Elon Musk: "Regulate AI Before it's Too Late"

Marco Green
July 17, 2017

Business magnate Elon Musk obviously can not keep his qualms over artificial intelligence to himself as he expressed Friday at the recent National Governors Association Summer Meeting in Rhode Island the imminent harms of AI-reliant technologies.

Some AI experts have criticised Musk's position, saying he is warning of a highly unlikely scenario that is grounded more in science fiction films than in reality, although Musk's concerns have been shared by scientists including Stephen Hawking.

'I just asked him to come down to Louisiana and sit down with us, sit down with the Louisiana Automobile Dealers Association and work out some sort of a compromise, which they have successfully done in other states, ' Mr Edwards said.

Musk, a vocal proponent of AI who helped form OpenAI, a nonprofit research group that backs the safe rollout of the emerging technology, also called for the creation of a regulatory body to guide development of the powerful technology, The Wall Street Journal reported. He warned USA governors that AI is "fundamental risk to the existence of human civilization" and asked them to oversee the technology's development.

"AI is a fundamental risk to the existence of human civilisation", declares Musk. "But man, I think we've got to get on that with AI, pronto".

Automation inside the Tesla factory. "If your competitor is rushing to build AI and you don't, it will crush you, " Musk said.

I did my best, and I think in a few cases I did make some progress...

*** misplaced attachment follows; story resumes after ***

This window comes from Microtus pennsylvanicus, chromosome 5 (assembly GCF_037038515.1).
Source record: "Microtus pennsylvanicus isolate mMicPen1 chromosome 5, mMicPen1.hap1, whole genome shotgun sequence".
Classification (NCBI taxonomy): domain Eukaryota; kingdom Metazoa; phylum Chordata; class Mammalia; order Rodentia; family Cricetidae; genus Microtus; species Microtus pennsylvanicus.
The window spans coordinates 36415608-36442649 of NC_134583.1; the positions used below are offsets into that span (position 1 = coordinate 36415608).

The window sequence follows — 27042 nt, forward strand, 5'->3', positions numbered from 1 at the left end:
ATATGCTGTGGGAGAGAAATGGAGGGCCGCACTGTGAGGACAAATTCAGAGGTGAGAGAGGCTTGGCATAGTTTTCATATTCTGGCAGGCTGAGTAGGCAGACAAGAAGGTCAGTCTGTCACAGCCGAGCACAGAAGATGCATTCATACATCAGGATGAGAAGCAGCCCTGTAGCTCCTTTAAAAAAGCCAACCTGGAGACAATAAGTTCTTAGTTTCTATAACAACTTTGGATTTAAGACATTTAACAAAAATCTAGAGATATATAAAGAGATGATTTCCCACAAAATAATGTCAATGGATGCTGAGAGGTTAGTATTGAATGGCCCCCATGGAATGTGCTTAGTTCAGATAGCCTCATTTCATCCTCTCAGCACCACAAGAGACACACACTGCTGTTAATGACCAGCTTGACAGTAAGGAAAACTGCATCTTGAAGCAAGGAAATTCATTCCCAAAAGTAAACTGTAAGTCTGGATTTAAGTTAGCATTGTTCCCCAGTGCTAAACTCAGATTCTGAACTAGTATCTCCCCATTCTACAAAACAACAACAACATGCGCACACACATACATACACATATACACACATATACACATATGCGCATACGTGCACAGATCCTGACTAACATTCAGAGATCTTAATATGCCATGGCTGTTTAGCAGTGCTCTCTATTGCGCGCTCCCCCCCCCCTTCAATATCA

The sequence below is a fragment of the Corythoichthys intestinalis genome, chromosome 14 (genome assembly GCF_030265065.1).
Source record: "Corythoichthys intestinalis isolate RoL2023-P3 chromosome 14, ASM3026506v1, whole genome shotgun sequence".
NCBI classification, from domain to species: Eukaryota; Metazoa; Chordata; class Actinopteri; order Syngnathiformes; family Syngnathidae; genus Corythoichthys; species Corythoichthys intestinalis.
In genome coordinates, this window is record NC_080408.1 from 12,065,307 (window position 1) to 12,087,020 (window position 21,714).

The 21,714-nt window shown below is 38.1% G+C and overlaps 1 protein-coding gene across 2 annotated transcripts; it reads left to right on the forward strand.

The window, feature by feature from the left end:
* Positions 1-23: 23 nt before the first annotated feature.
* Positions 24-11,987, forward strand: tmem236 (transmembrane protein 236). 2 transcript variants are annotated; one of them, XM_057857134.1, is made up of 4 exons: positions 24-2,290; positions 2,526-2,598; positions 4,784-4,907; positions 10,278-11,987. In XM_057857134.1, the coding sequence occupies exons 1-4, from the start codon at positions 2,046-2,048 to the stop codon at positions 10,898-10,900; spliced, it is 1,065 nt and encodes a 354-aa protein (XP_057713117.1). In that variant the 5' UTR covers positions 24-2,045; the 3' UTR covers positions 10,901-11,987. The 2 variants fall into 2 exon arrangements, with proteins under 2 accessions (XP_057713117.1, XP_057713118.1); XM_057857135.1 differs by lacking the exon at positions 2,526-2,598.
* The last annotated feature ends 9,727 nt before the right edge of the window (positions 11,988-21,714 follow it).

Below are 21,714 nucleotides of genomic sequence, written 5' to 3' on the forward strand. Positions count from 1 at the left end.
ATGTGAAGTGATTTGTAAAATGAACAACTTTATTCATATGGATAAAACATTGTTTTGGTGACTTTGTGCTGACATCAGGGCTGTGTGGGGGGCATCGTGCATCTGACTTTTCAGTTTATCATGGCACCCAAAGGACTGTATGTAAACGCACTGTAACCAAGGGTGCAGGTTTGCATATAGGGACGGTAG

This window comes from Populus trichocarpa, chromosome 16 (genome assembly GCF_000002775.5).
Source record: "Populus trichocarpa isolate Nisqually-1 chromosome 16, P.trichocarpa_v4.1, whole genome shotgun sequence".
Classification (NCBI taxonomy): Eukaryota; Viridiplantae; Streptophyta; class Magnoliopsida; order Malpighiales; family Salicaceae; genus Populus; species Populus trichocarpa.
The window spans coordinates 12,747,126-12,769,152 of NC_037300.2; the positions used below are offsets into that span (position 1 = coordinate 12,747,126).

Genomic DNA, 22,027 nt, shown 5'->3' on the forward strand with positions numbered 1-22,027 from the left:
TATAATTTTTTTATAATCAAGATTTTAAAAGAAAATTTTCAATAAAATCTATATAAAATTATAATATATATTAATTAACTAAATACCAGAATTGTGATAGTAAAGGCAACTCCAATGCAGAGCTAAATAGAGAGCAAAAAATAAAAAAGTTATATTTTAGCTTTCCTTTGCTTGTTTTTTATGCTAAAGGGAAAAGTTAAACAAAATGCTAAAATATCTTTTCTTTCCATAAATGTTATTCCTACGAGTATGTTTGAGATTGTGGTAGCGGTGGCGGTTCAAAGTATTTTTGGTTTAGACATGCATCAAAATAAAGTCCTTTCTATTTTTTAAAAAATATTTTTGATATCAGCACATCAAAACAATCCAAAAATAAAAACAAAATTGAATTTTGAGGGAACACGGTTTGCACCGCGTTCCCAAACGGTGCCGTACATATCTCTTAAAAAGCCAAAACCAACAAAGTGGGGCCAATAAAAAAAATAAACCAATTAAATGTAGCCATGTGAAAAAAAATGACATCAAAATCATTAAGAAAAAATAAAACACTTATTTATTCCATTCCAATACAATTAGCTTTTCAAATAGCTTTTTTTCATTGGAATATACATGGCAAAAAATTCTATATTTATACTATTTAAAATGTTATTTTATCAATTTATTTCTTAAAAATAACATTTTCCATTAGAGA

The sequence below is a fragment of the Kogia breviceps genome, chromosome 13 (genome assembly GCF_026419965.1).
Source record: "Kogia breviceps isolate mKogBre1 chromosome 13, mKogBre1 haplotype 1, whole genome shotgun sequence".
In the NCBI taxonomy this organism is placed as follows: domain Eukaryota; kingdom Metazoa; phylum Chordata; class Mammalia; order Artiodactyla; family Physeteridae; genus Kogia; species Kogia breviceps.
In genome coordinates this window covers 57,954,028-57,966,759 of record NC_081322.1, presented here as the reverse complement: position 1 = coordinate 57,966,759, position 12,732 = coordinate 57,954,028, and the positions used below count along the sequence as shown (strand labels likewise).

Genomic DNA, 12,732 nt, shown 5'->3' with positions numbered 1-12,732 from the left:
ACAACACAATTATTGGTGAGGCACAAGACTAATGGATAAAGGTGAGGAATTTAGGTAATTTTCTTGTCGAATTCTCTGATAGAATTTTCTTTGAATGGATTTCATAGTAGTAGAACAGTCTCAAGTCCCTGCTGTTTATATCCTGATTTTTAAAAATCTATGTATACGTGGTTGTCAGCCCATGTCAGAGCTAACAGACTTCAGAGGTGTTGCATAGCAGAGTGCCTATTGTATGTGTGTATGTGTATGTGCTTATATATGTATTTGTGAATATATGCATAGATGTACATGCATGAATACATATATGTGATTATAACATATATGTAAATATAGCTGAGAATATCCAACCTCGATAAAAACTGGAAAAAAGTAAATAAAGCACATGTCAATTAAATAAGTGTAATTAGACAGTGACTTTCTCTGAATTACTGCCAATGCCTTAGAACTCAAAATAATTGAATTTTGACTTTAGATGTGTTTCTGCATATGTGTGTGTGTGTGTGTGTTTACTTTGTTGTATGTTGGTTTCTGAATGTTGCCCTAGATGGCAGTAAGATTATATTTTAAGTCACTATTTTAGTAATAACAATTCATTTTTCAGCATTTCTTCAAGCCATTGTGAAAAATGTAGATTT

"The robots will do everything, bar nothing", he said, dryly.

He feels that it is necessary for the Government to understand this advanced technology better. Around the corner are AI-powered autonomous cars, and service companies like Uber that's increasingly waving AI into its ride-hailing app.

Musk, who says he's against overregulation in general, believes U.S. regulators should start to look at the AI space "pronto", lest shareholders begin to urge companies to develop the technologies faster. "You kind of need the regulators to do that for all the teams in the game".

Complicating matters is the fact that the biggest companies developing AI right now are publicly held, and stockholders will demand the company aggressively stay ahead of the competition when it comes to developing AI. Musk explained that regulation usually only happens after something "really bad happens" and it "takes forever".

It's true: For years, Musk has issued Cassandra-like cautions about the risks of artificial intelligence.

The ratio of self-driving cars to human-driven ones will quickly increase and skew in favor of fully autonomous cars as we near 2037.

Other reports by Click Lancashire

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